Bennis states that there is a `leadership crisis' in the United States, and offers four contributing factors. The first is the `growing disparity between the rich and the poor'. I wholeheartedly agree - nothing erodes trust in our leadership than seeing CEOs making millions, while John Q. Public has been downsized out of a job, and no longer has health insurance for his kids.
The second factor is what Bennis calls the `inverted trust factor'. This has to do with trust in government, and how that trust has eroded. This book was published in 1999; we've all seen the brief surge in trust that followed the September 11th tragedy; however, as Osama bin Laden continues to elude us, I feel that trust in our government is on the downswing again.
The third factor Bennis calls the `abandoned other half', those who have been laid off and downsized. With a growing population and a shrinking job market, what chance do American workers have of finding a decent job with good wages and benefits?
The last contributor to the `crisis' is the lack of empowerment felt by American workers.
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Format: Paperback
This is the first book that I have read by Bennis, and I didn't find anything earth-shattering in it. The book did have some good chapters, but the majority of it rehashed most of the other books on leadership I have read. I suppose there is nothing all that new under the sun. Although the book isn't very long, some sections of chapters appear to be re-hashes from earlier chapters. It reads as a collection of his essays, with common themes sewn throughout (ex: Managers do things right, Leaders do the right thing). For those that are leaders (or aspiring leaders), the information in Herding Cats will serve to reinforce what you should already know.
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Format: Audio Cassette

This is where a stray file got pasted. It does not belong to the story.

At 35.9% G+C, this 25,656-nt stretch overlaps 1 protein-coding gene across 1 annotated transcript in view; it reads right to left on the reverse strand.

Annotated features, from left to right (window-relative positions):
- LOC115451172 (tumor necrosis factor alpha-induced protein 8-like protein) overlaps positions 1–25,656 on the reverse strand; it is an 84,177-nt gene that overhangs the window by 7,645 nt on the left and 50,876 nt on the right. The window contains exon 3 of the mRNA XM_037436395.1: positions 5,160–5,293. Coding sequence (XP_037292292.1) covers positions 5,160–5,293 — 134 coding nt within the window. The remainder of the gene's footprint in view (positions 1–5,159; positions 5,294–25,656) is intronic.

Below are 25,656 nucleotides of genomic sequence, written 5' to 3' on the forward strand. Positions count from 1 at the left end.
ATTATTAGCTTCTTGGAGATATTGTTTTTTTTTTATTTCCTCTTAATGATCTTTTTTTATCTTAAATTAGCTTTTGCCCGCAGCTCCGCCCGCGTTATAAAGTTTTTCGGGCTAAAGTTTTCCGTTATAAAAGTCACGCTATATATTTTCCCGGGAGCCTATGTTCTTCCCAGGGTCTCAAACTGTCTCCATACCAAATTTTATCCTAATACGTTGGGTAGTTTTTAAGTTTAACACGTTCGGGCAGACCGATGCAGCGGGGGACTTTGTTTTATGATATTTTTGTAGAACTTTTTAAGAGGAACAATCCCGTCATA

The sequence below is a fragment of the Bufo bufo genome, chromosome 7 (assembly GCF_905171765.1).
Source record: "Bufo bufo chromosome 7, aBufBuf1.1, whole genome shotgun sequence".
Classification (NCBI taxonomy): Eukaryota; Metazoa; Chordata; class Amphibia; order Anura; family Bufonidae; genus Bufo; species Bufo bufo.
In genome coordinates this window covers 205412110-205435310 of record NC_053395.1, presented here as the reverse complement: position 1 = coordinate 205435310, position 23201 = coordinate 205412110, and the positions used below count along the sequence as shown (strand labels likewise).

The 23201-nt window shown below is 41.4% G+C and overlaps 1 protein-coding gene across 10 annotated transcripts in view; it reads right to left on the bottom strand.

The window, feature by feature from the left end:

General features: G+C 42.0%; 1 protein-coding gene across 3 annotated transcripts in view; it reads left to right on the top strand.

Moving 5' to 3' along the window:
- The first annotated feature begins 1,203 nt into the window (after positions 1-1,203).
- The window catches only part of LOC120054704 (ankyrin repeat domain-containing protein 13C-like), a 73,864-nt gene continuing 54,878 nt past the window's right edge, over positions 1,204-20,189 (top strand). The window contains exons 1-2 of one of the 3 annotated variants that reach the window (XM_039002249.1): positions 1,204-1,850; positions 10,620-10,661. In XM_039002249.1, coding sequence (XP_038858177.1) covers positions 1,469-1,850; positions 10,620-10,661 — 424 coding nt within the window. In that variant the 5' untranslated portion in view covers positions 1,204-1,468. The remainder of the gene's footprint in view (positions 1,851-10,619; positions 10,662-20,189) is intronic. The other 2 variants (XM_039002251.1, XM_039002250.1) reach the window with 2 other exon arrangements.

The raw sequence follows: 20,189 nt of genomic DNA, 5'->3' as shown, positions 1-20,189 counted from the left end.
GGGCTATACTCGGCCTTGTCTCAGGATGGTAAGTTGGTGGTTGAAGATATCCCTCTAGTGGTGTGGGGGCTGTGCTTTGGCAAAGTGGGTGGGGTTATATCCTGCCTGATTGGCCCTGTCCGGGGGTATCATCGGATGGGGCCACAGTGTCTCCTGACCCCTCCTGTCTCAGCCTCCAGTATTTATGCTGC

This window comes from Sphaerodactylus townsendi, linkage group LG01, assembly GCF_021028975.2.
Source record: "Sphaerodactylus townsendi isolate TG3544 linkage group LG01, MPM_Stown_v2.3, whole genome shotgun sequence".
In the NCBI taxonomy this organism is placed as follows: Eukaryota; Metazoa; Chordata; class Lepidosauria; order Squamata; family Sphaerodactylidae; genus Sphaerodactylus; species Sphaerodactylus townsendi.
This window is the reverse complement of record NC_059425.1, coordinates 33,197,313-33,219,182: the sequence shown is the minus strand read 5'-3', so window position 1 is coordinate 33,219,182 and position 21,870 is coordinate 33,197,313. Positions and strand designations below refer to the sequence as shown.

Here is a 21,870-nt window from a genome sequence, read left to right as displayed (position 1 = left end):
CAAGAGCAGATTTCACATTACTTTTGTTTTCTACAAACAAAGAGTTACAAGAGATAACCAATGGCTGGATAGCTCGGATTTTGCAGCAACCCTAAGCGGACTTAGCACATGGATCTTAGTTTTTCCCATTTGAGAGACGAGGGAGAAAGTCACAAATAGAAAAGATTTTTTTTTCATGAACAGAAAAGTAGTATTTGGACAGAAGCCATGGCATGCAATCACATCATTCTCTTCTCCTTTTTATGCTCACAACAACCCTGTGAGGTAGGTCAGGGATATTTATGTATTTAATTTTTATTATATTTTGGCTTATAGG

I was disappointed in the content of the two tapes. The title suggests that it instructs on the management of unmanageble people, but Bennis spends most of the tape speaking in generalities about leadership (and seems to look down his nose at managers as lacking leadership qualities). The title might better be something along the lines of <<Bennis' Random Thoughts on Leadership>>.
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Format: Paperback
Warren Bennis is very well regarded in the leadership world. I bought the book hoping for some insight and intrigued by the title. I was disappointed.

On a positive note, Bennis is very, very quotable. Sound bites are sprinkled throughout, like, "There isn't a company in America that wouldn't benefit from a little less efficiency and a lot more inspiration."

The problem is, the cutsey quotes don't connect. As stand-alone quotes, they suck you in and make it seem interesting. But there's nothing in between. Same with the catchy titles--"Too Many Chiefs," "Shakes and Quakes," and even "Managing People is Like Herding Cats." It got my attention but never delivered.

In addition, the title indicates that the book might give some insight into managing people. Nope. I was actually insulted to be a manager. The entire book couches leaders as the saviors and managers as the uninspired, uncreative simpletons of the business world. "Management is about systems, controls, procedures, policies, structure. Leadership is about trust--about people."

If you want a book with great quotes you can throw around to seem wise and deep, this book can help. If you want inspiration because you fancy yourself a leader and visionary, this might be interesting. If you want a book with actually helps you with your effectiveness as a leader, forget it.